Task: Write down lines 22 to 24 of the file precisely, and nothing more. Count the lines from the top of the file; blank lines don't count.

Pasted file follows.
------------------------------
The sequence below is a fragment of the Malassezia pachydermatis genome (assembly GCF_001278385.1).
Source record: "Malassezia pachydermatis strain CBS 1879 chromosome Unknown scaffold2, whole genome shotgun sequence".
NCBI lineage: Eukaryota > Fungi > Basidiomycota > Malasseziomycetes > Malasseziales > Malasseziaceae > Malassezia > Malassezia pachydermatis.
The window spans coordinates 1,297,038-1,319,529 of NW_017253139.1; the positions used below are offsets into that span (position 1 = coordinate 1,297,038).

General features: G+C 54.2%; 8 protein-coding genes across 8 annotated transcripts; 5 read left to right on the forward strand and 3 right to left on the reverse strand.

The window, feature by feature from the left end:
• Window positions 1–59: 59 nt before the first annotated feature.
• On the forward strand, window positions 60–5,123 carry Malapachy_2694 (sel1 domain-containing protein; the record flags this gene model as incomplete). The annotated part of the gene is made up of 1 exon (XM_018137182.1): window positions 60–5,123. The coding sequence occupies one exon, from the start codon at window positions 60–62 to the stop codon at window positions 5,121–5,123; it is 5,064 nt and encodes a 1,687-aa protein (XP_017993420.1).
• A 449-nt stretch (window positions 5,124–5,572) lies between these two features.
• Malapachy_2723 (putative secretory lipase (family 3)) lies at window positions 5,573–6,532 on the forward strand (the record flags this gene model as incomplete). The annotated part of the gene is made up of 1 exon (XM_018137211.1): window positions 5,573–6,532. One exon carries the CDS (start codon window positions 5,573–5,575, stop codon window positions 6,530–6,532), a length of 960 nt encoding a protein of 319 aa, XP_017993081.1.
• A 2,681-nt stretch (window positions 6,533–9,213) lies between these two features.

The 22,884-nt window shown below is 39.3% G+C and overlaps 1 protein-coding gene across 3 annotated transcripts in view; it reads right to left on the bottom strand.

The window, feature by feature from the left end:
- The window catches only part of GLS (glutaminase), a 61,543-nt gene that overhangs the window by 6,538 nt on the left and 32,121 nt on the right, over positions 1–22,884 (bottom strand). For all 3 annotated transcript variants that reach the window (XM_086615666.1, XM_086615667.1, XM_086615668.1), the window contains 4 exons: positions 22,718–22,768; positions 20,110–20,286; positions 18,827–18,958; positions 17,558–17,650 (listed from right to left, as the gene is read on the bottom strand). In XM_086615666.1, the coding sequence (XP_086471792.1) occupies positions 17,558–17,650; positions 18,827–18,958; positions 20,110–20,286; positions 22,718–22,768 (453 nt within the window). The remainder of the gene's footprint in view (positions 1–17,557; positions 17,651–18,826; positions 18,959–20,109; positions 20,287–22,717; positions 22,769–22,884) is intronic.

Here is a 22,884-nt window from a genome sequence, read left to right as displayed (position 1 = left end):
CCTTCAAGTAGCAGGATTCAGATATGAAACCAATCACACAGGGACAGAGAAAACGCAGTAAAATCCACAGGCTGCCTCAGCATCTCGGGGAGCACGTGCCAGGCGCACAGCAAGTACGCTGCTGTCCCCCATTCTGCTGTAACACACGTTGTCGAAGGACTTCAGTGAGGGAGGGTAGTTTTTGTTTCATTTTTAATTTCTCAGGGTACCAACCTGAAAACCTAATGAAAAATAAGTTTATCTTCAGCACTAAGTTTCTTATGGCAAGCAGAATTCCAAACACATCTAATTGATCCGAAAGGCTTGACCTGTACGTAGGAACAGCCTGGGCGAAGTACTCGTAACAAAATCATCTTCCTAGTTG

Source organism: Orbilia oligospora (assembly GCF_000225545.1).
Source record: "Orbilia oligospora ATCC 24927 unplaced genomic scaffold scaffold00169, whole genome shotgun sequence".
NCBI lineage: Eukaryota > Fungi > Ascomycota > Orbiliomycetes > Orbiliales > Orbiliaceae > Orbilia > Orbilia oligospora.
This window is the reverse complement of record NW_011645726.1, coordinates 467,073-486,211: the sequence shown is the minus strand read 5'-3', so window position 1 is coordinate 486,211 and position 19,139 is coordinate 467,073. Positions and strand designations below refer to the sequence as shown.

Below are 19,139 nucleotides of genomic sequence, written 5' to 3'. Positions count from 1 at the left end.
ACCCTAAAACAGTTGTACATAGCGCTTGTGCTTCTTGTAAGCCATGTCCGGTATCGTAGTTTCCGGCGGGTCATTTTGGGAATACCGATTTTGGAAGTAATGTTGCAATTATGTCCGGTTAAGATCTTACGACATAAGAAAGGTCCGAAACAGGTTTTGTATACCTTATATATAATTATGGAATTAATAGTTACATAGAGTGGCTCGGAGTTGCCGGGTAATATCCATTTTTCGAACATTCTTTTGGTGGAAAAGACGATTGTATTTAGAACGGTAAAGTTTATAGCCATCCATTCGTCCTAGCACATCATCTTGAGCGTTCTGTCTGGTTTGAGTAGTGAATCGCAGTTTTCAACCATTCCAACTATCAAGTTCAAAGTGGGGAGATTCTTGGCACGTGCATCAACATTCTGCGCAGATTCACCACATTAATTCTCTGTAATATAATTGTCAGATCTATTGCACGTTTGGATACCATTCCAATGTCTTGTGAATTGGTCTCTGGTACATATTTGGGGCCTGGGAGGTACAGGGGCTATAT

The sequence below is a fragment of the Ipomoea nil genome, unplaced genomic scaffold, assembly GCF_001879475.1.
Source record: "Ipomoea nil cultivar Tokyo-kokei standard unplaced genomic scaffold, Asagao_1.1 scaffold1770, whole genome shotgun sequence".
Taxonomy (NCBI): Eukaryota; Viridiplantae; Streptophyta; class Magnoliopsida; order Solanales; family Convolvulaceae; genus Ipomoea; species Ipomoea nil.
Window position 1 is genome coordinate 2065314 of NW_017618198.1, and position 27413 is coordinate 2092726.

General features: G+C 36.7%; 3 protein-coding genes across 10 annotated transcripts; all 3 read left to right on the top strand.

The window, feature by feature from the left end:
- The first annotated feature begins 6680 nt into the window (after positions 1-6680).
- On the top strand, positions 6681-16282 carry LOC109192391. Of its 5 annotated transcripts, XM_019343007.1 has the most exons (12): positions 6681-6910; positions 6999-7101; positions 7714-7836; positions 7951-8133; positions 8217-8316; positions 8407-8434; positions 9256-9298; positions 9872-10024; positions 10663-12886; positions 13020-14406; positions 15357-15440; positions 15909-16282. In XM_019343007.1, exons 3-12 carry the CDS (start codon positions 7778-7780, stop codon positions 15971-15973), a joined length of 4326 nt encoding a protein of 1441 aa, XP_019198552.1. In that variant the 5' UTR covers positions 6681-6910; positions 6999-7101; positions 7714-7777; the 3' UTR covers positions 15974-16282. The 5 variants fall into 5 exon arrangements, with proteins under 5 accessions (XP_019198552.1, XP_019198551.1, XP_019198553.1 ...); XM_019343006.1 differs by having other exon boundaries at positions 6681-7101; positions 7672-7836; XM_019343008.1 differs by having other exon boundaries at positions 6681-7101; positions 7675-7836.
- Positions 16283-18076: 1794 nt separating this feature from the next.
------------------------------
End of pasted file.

ACCCTAAAACAGTTGTACATAGCGCTTGTGCTTCTTGTAAGCCATGTCCGGTATCGTAGTTTCCGGCGGGTCATTTTGGGAATACCGATTTTGGAAGTAATGTTGCAATTATGTCCGGTTAAGATCTTACGACATAAGAAAGGTCCGAAACAGGTTTTGTATACCTTATATATAATTATGGAATTAATAGTTACATAGAGTGGCTCGGAGTTGCCGGGTAATATCCATTTTTCGAACATTCTTTTGGTGGAAAAGACGATTGTATTTAGAACGGTAAAGTTTATAGCCATCCATTCGTCCTAGCACATCATCTTGAGCGTTCTGTCTGGTTTGAGTAGTGAATCGCAGTTTTCAACCATTCCAACTATCAAGTTCAAAGTGGGGAGATTCTTGGCACGTGCATCAACATTCTGCGCAGATTCACCACATTAATTCTCTGTAATATAATTGTCAGATCTATTGCACGTTTGGATACCATTCCAATGTCTTGTGAATTGGTCTCTGGTACATATTTGGGGCCTGGGAGGTACAGGGGCTATAT

The sequence below is a fragment of the Ipomoea nil genome, unplaced genomic scaffold, assembly GCF_001879475.1.
Source record: "Ipomoea nil cultivar Tokyo-kokei standard unplaced genomic scaffold, Asagao_1.1 scaffold1770, whole genome shotgun sequence".